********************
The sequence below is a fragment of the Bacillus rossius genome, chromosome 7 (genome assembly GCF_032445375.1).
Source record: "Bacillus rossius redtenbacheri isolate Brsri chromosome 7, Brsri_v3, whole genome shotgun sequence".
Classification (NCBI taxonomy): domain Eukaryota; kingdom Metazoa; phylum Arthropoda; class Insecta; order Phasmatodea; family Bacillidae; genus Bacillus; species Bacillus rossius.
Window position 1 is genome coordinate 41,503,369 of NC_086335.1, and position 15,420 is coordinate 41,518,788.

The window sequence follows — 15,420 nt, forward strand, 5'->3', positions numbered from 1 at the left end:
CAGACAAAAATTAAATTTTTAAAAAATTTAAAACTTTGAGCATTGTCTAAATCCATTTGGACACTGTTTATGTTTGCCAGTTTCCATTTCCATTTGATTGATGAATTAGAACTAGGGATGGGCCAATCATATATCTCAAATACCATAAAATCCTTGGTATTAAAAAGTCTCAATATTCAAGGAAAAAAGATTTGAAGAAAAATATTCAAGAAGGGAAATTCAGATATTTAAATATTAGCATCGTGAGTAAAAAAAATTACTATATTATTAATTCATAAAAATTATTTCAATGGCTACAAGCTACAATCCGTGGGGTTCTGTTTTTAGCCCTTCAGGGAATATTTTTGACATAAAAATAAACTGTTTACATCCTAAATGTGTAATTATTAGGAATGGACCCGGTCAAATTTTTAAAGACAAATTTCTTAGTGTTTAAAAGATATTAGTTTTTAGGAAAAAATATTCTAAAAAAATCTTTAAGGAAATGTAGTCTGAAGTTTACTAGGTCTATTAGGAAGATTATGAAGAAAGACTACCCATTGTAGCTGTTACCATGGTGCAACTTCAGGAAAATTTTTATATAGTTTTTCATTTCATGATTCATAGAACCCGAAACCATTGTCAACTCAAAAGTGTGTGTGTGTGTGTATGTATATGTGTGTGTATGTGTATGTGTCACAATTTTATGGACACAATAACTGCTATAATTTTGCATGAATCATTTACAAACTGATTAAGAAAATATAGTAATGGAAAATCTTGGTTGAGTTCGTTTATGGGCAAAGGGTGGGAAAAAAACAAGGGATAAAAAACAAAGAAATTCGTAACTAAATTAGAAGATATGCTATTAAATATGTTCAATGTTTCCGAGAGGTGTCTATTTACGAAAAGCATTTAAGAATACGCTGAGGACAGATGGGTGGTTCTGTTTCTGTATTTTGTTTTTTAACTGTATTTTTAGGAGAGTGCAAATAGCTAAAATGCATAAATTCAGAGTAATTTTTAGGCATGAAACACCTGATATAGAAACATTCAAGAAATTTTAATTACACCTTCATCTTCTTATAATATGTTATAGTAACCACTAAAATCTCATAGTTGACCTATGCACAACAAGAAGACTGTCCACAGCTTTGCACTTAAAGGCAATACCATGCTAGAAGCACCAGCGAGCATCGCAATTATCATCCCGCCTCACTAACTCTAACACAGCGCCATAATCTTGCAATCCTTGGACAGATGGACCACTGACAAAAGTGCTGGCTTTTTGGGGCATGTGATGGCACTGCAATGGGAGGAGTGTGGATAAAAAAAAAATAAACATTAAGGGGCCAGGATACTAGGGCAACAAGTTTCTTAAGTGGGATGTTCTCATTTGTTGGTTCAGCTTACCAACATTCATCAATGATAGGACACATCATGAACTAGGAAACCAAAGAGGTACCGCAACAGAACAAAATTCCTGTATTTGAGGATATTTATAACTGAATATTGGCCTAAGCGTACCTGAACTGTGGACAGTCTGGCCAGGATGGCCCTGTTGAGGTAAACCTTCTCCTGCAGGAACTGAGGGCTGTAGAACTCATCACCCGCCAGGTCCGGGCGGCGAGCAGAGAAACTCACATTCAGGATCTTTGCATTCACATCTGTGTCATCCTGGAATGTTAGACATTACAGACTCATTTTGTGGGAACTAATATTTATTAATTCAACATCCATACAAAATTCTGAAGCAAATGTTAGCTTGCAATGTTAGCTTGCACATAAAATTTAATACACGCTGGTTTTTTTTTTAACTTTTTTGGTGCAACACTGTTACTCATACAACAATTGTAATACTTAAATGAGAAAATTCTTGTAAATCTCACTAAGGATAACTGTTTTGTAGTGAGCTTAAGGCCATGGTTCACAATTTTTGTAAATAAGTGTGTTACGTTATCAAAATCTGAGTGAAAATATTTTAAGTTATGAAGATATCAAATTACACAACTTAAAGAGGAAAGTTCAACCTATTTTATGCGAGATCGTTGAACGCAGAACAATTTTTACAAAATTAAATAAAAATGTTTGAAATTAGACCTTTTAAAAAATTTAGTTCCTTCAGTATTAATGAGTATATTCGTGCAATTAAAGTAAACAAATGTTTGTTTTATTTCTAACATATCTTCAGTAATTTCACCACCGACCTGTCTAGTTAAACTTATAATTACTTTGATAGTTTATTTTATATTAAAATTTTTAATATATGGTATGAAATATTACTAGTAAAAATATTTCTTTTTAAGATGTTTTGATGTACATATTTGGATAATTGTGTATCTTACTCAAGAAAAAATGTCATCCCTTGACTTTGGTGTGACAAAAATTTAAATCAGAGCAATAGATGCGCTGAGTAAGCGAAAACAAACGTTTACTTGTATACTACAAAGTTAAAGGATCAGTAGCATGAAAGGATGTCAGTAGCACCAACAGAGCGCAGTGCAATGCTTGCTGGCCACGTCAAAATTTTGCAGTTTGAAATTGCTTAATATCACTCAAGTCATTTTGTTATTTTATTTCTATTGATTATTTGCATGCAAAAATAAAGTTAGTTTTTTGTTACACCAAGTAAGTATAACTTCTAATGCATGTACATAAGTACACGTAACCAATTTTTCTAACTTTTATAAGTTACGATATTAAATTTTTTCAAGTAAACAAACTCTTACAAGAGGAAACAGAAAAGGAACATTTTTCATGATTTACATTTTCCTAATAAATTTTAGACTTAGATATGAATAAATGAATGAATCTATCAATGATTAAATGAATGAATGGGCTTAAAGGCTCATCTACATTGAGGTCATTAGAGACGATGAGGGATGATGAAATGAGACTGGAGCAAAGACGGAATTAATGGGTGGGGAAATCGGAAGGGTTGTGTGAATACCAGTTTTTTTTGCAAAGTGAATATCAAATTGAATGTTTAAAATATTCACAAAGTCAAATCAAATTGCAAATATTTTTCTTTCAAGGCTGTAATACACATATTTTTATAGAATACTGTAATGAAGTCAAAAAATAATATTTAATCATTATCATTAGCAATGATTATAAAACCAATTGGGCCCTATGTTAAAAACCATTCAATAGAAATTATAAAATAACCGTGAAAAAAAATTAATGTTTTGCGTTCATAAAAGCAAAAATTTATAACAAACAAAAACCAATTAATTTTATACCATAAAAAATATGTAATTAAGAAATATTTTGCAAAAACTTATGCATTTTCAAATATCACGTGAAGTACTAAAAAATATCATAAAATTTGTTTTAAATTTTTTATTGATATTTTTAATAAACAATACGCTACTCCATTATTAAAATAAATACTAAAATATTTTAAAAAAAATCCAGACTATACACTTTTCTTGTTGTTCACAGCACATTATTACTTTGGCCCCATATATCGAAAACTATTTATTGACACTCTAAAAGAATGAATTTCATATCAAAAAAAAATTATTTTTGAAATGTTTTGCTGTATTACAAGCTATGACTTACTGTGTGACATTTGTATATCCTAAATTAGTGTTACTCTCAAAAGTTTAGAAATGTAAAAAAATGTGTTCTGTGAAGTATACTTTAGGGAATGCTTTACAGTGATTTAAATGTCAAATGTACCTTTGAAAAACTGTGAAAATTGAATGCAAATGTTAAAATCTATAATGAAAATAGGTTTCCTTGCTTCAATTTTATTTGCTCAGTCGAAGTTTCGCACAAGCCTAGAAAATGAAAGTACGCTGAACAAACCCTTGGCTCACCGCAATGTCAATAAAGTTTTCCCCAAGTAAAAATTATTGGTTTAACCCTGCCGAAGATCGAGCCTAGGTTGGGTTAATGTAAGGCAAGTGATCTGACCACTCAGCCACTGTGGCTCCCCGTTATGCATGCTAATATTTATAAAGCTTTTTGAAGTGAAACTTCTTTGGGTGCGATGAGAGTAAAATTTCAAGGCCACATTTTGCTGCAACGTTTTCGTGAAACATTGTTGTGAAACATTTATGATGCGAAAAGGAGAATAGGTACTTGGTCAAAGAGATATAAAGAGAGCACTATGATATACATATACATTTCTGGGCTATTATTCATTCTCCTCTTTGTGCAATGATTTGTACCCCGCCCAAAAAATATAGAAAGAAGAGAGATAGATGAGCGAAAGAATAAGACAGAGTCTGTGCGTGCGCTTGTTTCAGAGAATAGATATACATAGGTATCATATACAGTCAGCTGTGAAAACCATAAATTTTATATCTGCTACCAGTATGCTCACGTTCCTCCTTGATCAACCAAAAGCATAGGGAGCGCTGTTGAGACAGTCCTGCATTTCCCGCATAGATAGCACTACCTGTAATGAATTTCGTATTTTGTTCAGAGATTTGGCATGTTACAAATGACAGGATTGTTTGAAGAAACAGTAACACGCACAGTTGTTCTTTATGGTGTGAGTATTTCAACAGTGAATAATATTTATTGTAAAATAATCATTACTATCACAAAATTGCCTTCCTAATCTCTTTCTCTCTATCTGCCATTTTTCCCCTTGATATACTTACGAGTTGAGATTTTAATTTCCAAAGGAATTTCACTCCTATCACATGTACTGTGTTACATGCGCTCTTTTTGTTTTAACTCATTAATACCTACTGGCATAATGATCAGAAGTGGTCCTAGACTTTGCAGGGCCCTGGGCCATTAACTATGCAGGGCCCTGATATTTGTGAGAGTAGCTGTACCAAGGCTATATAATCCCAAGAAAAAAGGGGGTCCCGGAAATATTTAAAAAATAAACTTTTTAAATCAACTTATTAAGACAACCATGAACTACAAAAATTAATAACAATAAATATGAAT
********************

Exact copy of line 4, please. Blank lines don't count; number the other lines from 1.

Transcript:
Window position 1 is genome coordinate 41,503,369 of NC_086335.1, and position 15,420 is coordinate 41,518,788.